Interview Assam

IFFI 2017: Liberated by response to Village Rockstars, says director Rima Das


The director speaks about her characters, her struggle, the response to her work, and much more.

The team of Village Rockstars at IFFI 2017, Goa. Photo: Shutterbugs Images

Blessy Chettiar

Village Rockstars is a labour of love. After being in production for four years, the film has been making the rounds of festivals around the world. It was premiered at the Toronto International Film Festival earlier this year, then screened at the Mumbai Film Festival in October, and is now part of the Indian Panorama at the 48th International Film Festival of India (IFFI).

Village Rockstars is also among the five Indian films chosen for the Black Nights Film Festival in Estonia, which is on till 3 December.

Made by a one-woman army called Rima Das, the Assamese film was received well for its effortless portrayal of the hopes and aspirations of a young girl Dhunu (played by Rima's cousin Bhanita Das). Set in a picturesque Assamese village, the film realistically captures emotions like happiness and love in their purest form. The bunch of children in Village Rockstars could unknowingly impart a valuable lesson or two in finding happiness no matter what the circumstances.

Bhanita Das (wearing the straw hat) in a scene from Village Rockstars

The beautifully composed shots of nature at its best — rain, floods, fields, sunsets or even the characters just lying down on the grass — are often poetic. It is hard to believe Rima Das shot the film on a Canon 5D camera.

Village Rockstars review: This little wannabe guitarist is a shining star

After Village Rockstars was screened at IFFI 2017, Cinestaan.com caught up with the director to speak about her characters, her struggle, the response to her work, and much more. Excerpts from the interview:

Your mother said on the red carpet that you were a naughty child and that it’s like you have put yourself in the film. How much of Village Rockstars is autobiographical?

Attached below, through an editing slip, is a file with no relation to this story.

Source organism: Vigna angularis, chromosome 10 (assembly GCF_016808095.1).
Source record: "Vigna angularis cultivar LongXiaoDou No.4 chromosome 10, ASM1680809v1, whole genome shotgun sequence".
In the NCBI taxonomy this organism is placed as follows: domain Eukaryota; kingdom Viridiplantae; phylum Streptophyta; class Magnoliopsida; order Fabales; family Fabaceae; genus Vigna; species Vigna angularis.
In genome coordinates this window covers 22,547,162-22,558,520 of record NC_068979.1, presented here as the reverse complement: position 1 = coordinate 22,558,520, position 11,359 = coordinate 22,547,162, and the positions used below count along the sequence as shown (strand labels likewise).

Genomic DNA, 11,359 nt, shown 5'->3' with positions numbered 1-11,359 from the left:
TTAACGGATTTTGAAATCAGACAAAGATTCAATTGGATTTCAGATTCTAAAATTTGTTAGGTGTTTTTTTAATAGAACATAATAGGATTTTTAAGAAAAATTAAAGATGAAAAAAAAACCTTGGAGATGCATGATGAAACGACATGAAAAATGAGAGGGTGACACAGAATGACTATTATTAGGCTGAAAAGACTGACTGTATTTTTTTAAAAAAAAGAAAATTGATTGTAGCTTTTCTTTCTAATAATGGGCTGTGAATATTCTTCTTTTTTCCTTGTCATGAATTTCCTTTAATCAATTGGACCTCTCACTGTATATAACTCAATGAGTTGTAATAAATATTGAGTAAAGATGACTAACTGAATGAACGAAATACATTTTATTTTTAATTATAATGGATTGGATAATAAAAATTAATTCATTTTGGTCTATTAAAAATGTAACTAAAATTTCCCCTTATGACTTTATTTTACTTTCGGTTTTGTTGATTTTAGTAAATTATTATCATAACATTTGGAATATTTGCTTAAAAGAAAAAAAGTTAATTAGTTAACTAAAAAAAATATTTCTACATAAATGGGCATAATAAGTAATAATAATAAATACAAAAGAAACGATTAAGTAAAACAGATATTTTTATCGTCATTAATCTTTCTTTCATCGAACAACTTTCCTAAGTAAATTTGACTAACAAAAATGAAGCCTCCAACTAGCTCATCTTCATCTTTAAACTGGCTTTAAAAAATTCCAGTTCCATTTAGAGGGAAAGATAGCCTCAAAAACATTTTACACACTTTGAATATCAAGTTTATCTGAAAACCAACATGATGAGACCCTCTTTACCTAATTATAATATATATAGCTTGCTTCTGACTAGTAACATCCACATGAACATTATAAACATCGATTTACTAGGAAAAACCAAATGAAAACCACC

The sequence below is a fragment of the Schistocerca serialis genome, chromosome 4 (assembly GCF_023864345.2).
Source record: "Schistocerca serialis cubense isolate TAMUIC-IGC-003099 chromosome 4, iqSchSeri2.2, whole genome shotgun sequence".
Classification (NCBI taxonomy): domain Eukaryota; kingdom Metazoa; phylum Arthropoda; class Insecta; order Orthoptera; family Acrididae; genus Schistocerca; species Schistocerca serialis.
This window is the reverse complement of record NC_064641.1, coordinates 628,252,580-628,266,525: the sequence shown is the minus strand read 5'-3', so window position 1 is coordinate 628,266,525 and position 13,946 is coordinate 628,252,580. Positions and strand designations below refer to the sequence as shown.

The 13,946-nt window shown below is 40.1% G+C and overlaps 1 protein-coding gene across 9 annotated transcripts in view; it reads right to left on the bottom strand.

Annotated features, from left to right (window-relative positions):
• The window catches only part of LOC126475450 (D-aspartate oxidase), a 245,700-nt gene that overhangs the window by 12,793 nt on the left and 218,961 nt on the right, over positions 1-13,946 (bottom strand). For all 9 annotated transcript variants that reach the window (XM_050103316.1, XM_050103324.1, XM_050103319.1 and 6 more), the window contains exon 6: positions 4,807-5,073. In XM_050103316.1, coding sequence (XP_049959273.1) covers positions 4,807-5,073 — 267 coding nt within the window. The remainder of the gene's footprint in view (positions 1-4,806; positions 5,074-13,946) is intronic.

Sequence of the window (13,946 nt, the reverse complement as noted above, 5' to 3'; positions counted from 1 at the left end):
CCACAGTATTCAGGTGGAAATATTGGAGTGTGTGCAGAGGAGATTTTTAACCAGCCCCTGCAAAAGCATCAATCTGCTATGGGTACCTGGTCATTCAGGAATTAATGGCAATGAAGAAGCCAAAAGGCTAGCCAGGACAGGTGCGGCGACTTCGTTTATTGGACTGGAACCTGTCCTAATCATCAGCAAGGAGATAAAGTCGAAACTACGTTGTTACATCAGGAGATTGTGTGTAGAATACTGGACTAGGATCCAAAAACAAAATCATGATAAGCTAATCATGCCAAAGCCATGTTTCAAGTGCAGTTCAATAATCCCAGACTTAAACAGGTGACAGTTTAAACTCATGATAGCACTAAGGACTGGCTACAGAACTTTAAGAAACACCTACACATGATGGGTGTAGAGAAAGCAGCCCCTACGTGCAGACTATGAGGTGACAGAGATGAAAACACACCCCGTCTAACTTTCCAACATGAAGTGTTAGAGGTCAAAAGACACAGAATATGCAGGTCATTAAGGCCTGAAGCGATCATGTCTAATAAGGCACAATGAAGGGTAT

It is not autobiographical. Only that I can relate to her [Dhunu's] character — her spirit, the carelessness. I also used to hang out with boys climbing trees, so all those activities are from my life. But the story is nowhere related to my life.

Village Rockstars took four long years to be made and screened. What has been your struggle through these years?

You can just watch the film and you can imagine the struggle... it was a lot of hard work, especially to handle everything like the problem of lights and the other technical issues. When you are doing everything alone with one small camera, recording the sound and everything, it is quite a struggle.

The end credits had Rima Das written all over it. You have done the cinematography, art direction, production design, costumes, writing, screenplay, direction and also produced the film. It was a veritable one-woman show all the way. How proud are you of your product?

I wouldn’t say proud. I feel overwhelmed. I expected that it would probably go to some good festivals. But looking at the response, it feels really amazing.

I wanted to make something and the best thing is that today I feel liberated. I feel like Village Rockstars really gave me the courage to go and move on to the next step.

Filmmaker Rima Das

‘I made a film alone’ is not a proud feeling but a great one because as an independent filmmaker you know how much you need to struggle to get funding and support. When I know that I can make a film alone, that is the best thing. For your next you know you can do it. Otherwise you always feel some insecurity about funding, the release, and many other things. But this film liberated me from all kinds of issues that scared me earlier.

Are you working on your next film already?

Yes, I am working on a teenage love story.

When can we expect this film?

If everything goes well, and we have the blessings of god, probably next year.

What is your take on the current scene in Assamese cinema?

It’s doing great. After digital medium's coming up, it’s been doing great. Earlier, there was a huge funding problem because you didn’t know how you were going to get back the money, etc. After the digital boom, many Assamese filmmakers are coming forward to make films.

Village Rockstars has been received so well, considering it took so long to be made. Do you feel your journey could be an inspiration? Do you feel a sense of responsibility towards other filmmakers?

Talking about responsibility, you cannot force anyone to make something. If my work is inspiring them, then it is great. But I am just leaving it to them, how they want to take it. Somewhere, looking at the response, people coming up to me for the last two months, I feel people are inspired. The best takeway for them is that even if you have less money you can make a film.

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